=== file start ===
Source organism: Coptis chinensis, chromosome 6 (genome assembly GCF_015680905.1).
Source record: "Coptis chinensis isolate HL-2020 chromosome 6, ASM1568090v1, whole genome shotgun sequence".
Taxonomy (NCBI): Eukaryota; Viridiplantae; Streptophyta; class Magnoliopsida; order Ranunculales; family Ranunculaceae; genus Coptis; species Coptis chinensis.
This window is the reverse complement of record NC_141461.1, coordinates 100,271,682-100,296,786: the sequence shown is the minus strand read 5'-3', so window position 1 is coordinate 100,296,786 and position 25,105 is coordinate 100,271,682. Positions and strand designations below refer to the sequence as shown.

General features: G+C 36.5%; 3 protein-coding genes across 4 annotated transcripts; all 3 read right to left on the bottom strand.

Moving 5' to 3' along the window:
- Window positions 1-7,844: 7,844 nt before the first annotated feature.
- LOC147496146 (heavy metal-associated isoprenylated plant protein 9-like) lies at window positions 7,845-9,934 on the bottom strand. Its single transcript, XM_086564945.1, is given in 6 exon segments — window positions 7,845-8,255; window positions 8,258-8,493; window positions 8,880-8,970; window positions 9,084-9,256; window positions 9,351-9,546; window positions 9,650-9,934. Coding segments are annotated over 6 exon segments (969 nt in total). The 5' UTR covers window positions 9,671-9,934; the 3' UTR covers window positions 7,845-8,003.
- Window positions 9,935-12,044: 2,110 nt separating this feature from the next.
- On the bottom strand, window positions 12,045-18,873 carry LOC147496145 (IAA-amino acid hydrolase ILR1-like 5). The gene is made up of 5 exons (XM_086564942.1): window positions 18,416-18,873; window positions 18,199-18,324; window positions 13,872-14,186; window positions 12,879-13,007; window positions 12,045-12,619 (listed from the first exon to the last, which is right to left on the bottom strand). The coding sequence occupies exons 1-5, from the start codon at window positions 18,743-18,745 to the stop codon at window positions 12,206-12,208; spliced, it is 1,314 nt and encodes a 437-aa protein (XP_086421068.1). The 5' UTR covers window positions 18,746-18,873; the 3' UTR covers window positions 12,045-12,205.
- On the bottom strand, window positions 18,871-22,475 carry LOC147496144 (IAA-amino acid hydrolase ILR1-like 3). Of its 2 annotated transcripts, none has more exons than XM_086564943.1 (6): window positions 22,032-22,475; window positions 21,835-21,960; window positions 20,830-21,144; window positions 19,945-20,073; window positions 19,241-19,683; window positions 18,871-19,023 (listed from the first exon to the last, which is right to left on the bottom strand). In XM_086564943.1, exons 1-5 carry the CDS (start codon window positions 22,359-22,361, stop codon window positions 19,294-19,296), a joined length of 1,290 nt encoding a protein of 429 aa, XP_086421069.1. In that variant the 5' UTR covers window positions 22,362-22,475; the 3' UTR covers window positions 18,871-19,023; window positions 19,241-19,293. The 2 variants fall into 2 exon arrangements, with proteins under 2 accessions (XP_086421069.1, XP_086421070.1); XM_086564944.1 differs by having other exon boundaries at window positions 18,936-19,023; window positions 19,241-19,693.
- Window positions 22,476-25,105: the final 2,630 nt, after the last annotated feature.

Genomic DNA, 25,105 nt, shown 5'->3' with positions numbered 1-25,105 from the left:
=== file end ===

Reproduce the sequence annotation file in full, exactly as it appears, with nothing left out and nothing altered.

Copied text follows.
Source organism: Coptis chinensis, chromosome 6 (genome assembly GCF_015680905.1).
Source record: "Coptis chinensis isolate HL-2020 chromosome 6, ASM1568090v1, whole genome shotgun sequence".
Taxonomy (NCBI): Eukaryota; Viridiplantae; Streptophyta; class Magnoliopsida; order Ranunculales; family Ranunculaceae; genus Coptis; species Coptis chinensis.
This window is the reverse complement of record NC_141461.1, coordinates 100,271,682-100,296,786: the sequence shown is the minus strand read 5'-3', so window position 1 is coordinate 100,296,786 and position 25,105 is coordinate 100,271,682. Positions and strand designations below refer to the sequence as shown.

General features: G+C 36.5%; 3 protein-coding genes across 4 annotated transcripts; all 3 read right to left on the bottom strand.

Moving 5' to 3' along the window:
- Window positions 1-7,844: 7,844 nt before the first annotated feature.
- LOC147496146 (heavy metal-associated isoprenylated plant protein 9-like) lies at window positions 7,845-9,934 on the bottom strand. Its single transcript, XM_086564945.1, is given in 6 exon segments — window positions 7,845-8,255; window positions 8,258-8,493; window positions 8,880-8,970; window positions 9,084-9,256; window positions 9,351-9,546; window positions 9,650-9,934. Coding segments are annotated over 6 exon segments (969 nt in total). The 5' UTR covers window positions 9,671-9,934; the 3' UTR covers window positions 7,845-8,003.
- Window positions 9,935-12,044: 2,110 nt separating this feature from the next.
- On the bottom strand, window positions 12,045-18,873 carry LOC147496145 (IAA-amino acid hydrolase ILR1-like 5). The gene is made up of 5 exons (XM_086564942.1): window positions 18,416-18,873; window positions 18,199-18,324; window positions 13,872-14,186; window positions 12,879-13,007; window positions 12,045-12,619 (listed from the first exon to the last, which is right to left on the bottom strand). The coding sequence occupies exons 1-5, from the start codon at window positions 18,743-18,745 to the stop codon at window positions 12,206-12,208; spliced, it is 1,314 nt and encodes a 437-aa protein (XP_086421068.1). The 5' UTR covers window positions 18,746-18,873; the 3' UTR covers window positions 12,045-12,205.
- On the bottom strand, window positions 18,871-22,475 carry LOC147496144 (IAA-amino acid hydrolase ILR1-like 3). Of its 2 annotated transcripts, none has more exons than XM_086564943.1 (6): window positions 22,032-22,475; window positions 21,835-21,960; window positions 20,830-21,144; window positions 19,945-20,073; window positions 19,241-19,683; window positions 18,871-19,023 (listed from the first exon to the last, which is right to left on the bottom strand). In XM_086564943.1, exons 1-5 carry the CDS (start codon window positions 22,359-22,361, stop codon window positions 19,294-19,296), a joined length of 1,290 nt encoding a protein of 429 aa, XP_086421069.1. In that variant the 5' UTR covers window positions 22,362-22,475; the 3' UTR covers window positions 18,871-19,023; window positions 19,241-19,293. The 2 variants fall into 2 exon arrangements, with proteins under 2 accessions (XP_086421069.1, XP_086421070.1); XM_086564944.1 differs by having other exon boundaries at window positions 18,936-19,023; window positions 19,241-19,693.
- Window positions 22,476-25,105: the final 2,630 nt, after the last annotated feature.

Genomic DNA, 25,105 nt, shown 5'->3' with positions numbered 1-25,105 from the left: